• ATHENS – Yante Maten still has life in his Georgia career. So does Mark Fox. Their Georgia men’s basketball team, assumed done for a week ago, is trying to work its way back into the thick of things. Georgia got its second straight win, and its third this year over a ranked team, this time 73-62 over No. 17 Tennessee on Saturday night at Stegeman Coliseum. The Bulldogs (15-11 overall, 6-8 in the SEC) now head for the final two weeks of the regular season with their fleeting postseason hopes still alive. They appeared done this time last week, but bounced back first with an upset win at Florida, and then another NCAA tournament resume’ win on Saturday. Maten did his usual part. But, as the case with Georgia’s other big wins this year, he had help from key players. And the biggest two were from bench players. Derek Ogbeide had a double-double, making a number of put-backs and grabbing numerous key rebounds, both offensive and defense. Tyree Crump hit several key 3s down the stretch. He also grabbed the rebound in the final minute that basically sealed the win, and sent the appreciative home crowd to its feet. Three who mattered Maten. The senior forward also moved to sixth on Georgia’s all-time list for field goals, passing Alec Kessler. Ogbeide: The junior forward, coming off the bench again, had a great game underneath. Ogbeide was responsible for a number of put-backs, saving several key possessions for the Bulldogs. And his three-point play stemmed a Tennessee run with just over five minutes left. Crump: The sophomore guard also came off the bench and played extensive minutes, especially down the stretch. He hit two keys 3s, one to make it 57-51 and the next to give UGA a 62-54 lead with just under two minutes left. Turning point Georgia, after leading since early in the game, was on the verge of losing the lead with about six minutes left. Tennessee missed several shots and committed a turnoer. On the other end Ogbeide made a layup while being fouled, and finished with the free throw. Then Crump buried a 3, and Ogbeide added a put-back to make it 59-51. Tennessee didn’t ever geet back within one possession. Observations Lineup: Georgia used the same starting lineup – with two freshmen forwards – for the third straight game. It was the third straight start for Rayshaun Hammonds, and the fourth straight for Nicolas Claxton. But Ogbeide and Crump, who have started this season, have continued to star off the bench.   Free throws: Georgia benefitted from an enormous free throw disparity: 38 to just 15 for Tennessee. The Volunteers’ leading scorer entering the game, forward Grant Williams, had foul trouble in the second half and fouled out with just under two minutes left. Only Maten at the start. Maten scored 11 of Georgia’s first 13 points, and it took more than 10 minutes (the 9:41 mark) for someone else to score. But when others got going, so did Georgia, which pulled out to a 19-11 lead. At that point he picked up his second foul and came out. Surviving (barely) without Maten. MAfter’s Maten’s exit, Tennessee almost immediately hit two straight 3s to make it 21-18. Maten re-enetered at 2:15 then left after a couple possessions. He stayed out until halftime, when Tennessee whittled it down to 28-26. But Maten stayed out of foul trouble in the second half. Worth mentioning It was Georgia’s third win this season over a team that was ranked at the time: The Bulldogs also knocked off then-No. 21 St. Mary’s and then No. 23 Florida, which was unranked when UGA beat the Gators a second time on Wednesday. What’s next Georgia plays at South Carolina on Wednesday at 6:30 p.m. The Bulldogs lost at home to the Gamecocks in January, 64-57. The post Georgia basketball: Resurgent Bulldogs get second straight key win appeared first on DawgNation.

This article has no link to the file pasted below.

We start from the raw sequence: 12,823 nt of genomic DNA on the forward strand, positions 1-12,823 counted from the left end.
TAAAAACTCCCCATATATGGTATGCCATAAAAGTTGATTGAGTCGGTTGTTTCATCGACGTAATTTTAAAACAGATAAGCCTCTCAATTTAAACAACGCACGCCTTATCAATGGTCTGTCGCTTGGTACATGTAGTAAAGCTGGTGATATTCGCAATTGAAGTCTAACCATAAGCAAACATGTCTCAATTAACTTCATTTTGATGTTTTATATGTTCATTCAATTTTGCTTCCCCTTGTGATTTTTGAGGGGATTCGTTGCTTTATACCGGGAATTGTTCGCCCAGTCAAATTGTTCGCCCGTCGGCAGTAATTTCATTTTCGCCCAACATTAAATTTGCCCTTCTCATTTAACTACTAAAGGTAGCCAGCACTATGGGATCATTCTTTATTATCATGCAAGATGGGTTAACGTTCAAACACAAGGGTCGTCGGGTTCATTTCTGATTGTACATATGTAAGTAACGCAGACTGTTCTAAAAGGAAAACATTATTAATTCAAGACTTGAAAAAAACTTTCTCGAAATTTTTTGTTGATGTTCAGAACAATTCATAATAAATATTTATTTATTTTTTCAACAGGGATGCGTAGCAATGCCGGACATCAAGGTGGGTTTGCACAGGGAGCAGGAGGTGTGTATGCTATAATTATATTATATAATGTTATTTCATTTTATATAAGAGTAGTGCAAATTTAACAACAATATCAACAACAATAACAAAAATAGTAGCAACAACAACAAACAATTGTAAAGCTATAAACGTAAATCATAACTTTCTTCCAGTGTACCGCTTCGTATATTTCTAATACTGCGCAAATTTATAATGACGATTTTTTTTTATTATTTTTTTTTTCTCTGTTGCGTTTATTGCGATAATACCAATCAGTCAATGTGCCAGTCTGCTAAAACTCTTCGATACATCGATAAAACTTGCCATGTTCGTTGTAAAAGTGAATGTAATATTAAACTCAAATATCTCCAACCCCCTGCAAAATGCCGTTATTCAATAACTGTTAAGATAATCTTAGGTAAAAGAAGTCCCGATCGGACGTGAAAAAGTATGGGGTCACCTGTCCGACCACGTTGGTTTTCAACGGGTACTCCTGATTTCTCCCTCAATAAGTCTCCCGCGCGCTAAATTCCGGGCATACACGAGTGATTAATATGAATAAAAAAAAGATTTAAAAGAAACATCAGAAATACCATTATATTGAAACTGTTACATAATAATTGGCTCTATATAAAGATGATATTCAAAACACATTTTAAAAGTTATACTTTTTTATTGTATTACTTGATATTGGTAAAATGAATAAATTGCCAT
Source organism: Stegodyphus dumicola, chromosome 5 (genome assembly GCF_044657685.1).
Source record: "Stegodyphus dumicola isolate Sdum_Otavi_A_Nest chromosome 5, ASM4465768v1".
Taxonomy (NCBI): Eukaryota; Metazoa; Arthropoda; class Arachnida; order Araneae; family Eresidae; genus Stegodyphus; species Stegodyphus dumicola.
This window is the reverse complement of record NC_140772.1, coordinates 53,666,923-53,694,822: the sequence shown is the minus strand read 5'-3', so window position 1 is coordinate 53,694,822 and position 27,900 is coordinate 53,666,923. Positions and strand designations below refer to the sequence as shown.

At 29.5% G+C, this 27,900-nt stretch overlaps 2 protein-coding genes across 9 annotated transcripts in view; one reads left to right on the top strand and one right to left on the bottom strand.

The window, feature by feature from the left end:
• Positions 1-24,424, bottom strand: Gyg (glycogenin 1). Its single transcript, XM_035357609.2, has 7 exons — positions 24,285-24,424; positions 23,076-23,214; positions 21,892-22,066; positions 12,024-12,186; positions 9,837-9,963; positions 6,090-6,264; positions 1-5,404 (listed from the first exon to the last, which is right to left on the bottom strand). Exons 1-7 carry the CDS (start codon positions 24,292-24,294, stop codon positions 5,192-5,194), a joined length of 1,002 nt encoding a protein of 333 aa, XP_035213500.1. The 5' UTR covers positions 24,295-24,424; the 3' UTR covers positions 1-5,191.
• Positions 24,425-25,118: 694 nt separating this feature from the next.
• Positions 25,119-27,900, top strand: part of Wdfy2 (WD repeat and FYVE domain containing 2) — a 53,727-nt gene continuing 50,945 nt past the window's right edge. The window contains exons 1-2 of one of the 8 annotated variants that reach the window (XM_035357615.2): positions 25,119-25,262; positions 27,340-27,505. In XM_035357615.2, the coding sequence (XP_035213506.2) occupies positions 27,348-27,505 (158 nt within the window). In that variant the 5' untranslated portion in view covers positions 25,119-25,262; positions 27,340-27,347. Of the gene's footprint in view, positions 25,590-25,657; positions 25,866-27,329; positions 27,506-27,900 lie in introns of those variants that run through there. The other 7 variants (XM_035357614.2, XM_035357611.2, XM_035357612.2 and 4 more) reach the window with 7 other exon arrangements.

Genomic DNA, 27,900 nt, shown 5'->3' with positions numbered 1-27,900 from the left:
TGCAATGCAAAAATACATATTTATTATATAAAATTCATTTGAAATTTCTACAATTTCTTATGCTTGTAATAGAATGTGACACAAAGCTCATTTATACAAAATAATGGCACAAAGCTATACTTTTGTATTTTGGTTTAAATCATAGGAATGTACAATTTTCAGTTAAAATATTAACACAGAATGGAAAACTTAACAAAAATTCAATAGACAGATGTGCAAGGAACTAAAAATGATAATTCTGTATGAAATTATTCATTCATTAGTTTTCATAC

• The Georgia Bulldogs’ run to the College Football Playoff National Championship Game wouldn’t have been possible without the work of Kirby Smart’s staff. And now they’re going to be compensated because of it. Smart’s 10 on-field assistants will earn nearly $2 million more in 2018 than they did in 2017. In 2017, Smart’s assistants made $4.56 million. In 2018, they’ll make $6.42 million. Defensive Coordinator Mel Tucker has received a raise to $1.5 million, up from $900,000 last year. Georgia’s defense was one of the best in the country this past season. Assistant coach James Coley, who is expected to move from receivers coach to another position, has been bumped to $850,000 from $450,000 last year. Coley turned down a job offer from Texas A&M to become offensive coordinator. Offensive line coach Sam Pittman will now earn $825,000, after earning $660,000 last year.  Offensive coordinator Jim Chaney received a $100,000 raise and will now earn $950,000. Strength and conditioning coordinator Scott Sinclair also received a significant bump and will now earn $450,000. Sinclair earned $300,000 last year.  2018 staff: Mel Tucker - $1,500,000 Jim Chaney - $950,000 James Coley - $850,000 Sam Pittman - $825,000 Dell McGee - $550,000 Tray Scott - $420,000 Cortez Hankton - $375,000 Glenn Schumann - $325,000 Dan Lanning - $325,000 Scott Fountain - $300,000  2017 staff:  Mel Tucker - $900,000 Jim Chaney - $850,000 Sam Pittman - $660,000 James Coley - $450,000 Tray Scott - $400,000 Kevin Sherrer - $375,000 Dell McGee - $350,000 Shane Beamer - $300,000 Glenn Schumann - $275,000 Smart himself is expected to receive a substantial increase from his $3.75 million base salary, but that has not been announced yet.  New roles and titles on the staff could also be in order, but were not announced.  Georgia’s salary rule compares favorably with that of the staffs of two other powerhouse programs, who have also announced their assistant coach salaries for 2018.  Ohio State’s assistant coaches now make $7.06 million, with raises this offseason that totaled $3.4 million. So it nearly doubled, helped by the addition of the 10th assistant coach, Alex Grinch, who received $800,000 to leave Washington State for Ohio State.  Eight of Ohio State’s 10 assistants are earning at least $500,000.  The salary pool for Clemson’s assistant coaches is now $6.58 million, with raises this offseason of just under $1 million. Four of Clemson’s assistant coaches are earning at least $500,000. This article was written by Seth Emerson, DawgNation.